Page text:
Workshop on Fundamental Needs for Dynamic and Interactive Thermal Storage Solutions for Buildings

Hosted by Lawrence Berkeley National Laboratory and the National Renewable Energy Laboratory

Nov 19th: 8:00am - 5:30pm

Nov 20th: 8:00am - 1:00pm

Venue: LBNL, Berkeley CA. ~ Bld. 50 Auditorium

Driven by the deployment of variable renewable energy capacity at large scale, energy storage systems have turned into an important element to supply on-demand electricity. Most existing energy storage solutions are electrochemical (batteries) or electromechanical (flywheels, pumped storage). In buildings, since 50% of the energy consumed is for thermal end uses, thermal energy storage can also play an important role in facilitating a balanced energy system that is efficient, resilient, and affordable. While readily available, deployment of traditional latent energy thermal storage in buildings is still limited primarily because it charges and discharges passively in response to ambient temperatures and it can only shift to off-peak hours either in heating or cooling modes, not both. Additionally, most phase change materials suffer from issues such as supercooling, broad transition temperatures, low energy density, poor heat transfer, degradation with cycling, and high prices. All these problems collectively make existing thermal energy storage inefficient and expensive. Therefore, it is imperative to develop truly disruptive thermal storage solutions that enable control of charging and discharging and address the major shortcomings of existing technologies.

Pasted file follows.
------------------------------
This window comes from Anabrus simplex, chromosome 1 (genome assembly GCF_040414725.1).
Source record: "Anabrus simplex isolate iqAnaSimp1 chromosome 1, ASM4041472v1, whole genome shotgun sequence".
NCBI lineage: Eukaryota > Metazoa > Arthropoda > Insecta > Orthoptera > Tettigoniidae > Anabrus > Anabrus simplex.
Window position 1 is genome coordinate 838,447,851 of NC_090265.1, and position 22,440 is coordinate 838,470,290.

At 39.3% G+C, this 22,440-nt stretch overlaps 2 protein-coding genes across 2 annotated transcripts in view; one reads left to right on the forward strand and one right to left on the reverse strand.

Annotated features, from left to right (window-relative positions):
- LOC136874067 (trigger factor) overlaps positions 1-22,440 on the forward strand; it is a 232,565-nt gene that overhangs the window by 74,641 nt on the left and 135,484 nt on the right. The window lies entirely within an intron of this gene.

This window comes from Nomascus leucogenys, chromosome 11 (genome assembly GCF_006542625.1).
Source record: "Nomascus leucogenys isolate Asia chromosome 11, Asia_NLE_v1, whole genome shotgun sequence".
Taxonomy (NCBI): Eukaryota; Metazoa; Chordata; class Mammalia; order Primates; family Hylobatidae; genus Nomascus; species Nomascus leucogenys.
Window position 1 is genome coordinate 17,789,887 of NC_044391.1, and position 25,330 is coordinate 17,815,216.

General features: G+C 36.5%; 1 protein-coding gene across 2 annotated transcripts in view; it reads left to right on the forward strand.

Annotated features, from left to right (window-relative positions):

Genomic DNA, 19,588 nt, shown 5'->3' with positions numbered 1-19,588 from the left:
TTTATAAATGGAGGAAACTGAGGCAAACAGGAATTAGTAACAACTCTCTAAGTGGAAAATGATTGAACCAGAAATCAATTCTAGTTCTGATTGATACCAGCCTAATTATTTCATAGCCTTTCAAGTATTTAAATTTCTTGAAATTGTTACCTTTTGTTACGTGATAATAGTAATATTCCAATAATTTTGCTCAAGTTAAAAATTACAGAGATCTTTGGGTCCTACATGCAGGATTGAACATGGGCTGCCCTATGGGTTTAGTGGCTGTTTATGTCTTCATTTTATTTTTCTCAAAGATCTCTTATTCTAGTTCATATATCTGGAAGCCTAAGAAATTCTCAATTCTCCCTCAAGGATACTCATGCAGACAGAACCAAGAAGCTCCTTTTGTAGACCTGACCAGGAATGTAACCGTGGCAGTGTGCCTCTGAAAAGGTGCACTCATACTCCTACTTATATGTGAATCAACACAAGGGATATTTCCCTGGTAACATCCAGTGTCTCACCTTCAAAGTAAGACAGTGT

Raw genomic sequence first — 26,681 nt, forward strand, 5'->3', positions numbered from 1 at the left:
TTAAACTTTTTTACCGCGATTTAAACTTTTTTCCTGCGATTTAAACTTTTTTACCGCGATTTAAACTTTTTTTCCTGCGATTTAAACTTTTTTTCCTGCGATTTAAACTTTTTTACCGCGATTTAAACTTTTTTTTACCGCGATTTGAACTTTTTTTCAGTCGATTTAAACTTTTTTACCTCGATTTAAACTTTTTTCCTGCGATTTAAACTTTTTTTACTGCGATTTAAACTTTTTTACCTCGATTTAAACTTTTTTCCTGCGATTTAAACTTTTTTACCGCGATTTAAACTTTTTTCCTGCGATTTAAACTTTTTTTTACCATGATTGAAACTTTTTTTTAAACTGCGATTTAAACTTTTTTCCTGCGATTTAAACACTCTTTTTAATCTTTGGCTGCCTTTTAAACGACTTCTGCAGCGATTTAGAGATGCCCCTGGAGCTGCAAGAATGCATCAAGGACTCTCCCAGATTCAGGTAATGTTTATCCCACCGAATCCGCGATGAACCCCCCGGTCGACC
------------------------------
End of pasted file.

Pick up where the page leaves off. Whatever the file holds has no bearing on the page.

Lawrence Berkeley National Laboratory and the National Renewable Energy Laboratory are inviting a group of researchers with backgrounds in materials science, thermal science, building science, electrochemistry, and organic chemistry to discuss and investigate dynamic and interactive thermal energy storage solutions and its adjacent systems for building applications. Program managers from U.S. Department of Energy and California Energy Commission (CEC) will participate in the workshop. The aim of the workshop is to revisit recent breakthroughs and identify future research opportunities in scientific areas related to

1. Dynamically tunable thermal storage materials that can modify their switching temperature or characteristics to operate optimally in both summer and winter

2. Thermal circuits elements (analogous to electrical circuits) diodes, switches, and transistors, which could control directional heat and mass transfer and thus provide management over the timing of charging or discharging

3. Characterization tools and techniques to understand fundamental issues such as supercooling, non-equilibrium phases, slow kinetics, and poor cyclability in thermal energy storage materials

4. Expedite discovery of new materials using computational materials design for thermal energy solutions, combinatorial synthesis, and high throughput characterization

Additional details will follow as we finalize the agenda of the workshop.



Lead: Sumanjeet "Suman" Kaur (LBNL) and Marcus Bianchi (NREL)

Support: Ravi Prasher (LBNL), Roderick Jackson (NREL) and Judith Vidal (NREL)